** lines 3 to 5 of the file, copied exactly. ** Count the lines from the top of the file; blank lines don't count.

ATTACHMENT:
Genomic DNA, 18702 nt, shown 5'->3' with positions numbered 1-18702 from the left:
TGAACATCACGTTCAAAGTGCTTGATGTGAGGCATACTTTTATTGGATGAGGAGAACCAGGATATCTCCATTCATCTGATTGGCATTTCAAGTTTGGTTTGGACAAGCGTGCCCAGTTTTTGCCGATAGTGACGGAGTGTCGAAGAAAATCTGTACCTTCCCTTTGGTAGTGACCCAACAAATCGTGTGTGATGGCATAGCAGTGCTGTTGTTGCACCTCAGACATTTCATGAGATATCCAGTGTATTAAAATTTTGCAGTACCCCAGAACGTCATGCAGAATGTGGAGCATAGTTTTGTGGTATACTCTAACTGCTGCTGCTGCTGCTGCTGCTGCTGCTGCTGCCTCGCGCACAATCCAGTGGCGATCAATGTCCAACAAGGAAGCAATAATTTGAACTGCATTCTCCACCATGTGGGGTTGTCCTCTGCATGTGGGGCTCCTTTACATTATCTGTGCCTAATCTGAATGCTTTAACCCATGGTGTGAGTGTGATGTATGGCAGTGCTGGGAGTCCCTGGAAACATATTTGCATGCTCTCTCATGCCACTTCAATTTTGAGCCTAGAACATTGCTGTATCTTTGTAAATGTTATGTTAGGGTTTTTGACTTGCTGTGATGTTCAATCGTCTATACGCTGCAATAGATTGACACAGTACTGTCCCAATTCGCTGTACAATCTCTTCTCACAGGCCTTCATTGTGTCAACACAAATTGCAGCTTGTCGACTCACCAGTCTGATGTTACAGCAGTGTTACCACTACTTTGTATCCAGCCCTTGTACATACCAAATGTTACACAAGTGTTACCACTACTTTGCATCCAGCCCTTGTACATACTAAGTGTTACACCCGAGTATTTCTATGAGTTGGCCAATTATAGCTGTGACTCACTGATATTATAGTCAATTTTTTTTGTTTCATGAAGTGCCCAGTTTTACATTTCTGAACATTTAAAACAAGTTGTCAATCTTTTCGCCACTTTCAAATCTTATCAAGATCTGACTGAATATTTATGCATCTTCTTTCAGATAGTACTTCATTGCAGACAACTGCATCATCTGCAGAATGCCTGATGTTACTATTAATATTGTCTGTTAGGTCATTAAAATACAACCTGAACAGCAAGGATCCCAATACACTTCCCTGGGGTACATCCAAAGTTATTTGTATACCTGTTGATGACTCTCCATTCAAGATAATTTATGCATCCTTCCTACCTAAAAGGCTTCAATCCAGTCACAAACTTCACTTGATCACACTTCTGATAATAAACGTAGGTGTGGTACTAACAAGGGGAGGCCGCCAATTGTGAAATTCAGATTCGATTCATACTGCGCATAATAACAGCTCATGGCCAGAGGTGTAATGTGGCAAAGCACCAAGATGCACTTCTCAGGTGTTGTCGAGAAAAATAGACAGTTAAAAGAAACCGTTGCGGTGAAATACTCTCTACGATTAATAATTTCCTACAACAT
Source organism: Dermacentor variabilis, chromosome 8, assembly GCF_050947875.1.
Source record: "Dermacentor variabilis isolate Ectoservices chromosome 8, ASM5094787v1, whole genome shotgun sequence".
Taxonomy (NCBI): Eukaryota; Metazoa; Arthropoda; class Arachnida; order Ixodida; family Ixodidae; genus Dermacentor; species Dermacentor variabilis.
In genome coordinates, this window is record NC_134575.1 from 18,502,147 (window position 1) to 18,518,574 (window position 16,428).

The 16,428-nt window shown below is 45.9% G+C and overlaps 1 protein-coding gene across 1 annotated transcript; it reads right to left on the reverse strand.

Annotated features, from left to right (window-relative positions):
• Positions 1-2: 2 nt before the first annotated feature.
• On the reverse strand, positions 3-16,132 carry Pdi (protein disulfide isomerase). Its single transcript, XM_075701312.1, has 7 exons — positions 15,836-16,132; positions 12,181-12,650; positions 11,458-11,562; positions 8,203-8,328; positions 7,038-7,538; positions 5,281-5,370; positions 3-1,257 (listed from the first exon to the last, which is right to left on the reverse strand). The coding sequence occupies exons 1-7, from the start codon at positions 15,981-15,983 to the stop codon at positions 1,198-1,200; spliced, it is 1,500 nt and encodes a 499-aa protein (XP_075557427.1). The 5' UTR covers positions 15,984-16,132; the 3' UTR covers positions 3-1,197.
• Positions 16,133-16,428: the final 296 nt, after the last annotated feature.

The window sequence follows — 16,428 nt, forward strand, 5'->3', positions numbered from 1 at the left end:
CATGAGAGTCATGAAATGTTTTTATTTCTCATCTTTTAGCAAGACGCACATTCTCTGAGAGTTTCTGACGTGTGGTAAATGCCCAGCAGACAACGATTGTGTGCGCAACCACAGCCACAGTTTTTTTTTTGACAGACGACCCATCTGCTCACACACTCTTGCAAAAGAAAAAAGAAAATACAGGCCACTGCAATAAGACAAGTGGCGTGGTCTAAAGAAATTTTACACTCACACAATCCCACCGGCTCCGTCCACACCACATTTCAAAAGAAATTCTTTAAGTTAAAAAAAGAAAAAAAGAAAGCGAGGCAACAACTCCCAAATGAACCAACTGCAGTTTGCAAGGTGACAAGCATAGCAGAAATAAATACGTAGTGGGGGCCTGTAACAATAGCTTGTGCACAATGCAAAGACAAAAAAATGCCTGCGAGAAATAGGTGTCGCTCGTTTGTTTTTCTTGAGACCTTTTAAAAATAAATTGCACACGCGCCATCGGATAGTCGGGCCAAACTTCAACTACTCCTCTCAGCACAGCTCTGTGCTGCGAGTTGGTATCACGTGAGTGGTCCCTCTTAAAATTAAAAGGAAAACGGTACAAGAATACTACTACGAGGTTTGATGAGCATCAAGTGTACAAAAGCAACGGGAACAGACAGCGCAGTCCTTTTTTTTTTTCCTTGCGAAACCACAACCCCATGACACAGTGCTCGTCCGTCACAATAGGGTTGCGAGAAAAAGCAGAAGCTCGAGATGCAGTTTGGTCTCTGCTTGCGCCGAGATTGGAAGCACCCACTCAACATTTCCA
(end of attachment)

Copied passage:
Source organism: Dermacentor variabilis, chromosome 8, assembly GCF_050947875.1.
Source record: "Dermacentor variabilis isolate Ectoservices chromosome 8, ASM5094787v1, whole genome shotgun sequence".
Taxonomy (NCBI): Eukaryota; Metazoa; Arthropoda; class Arachnida; order Ixodida; family Ixodidae; genus Dermacentor; species Dermacentor variabilis.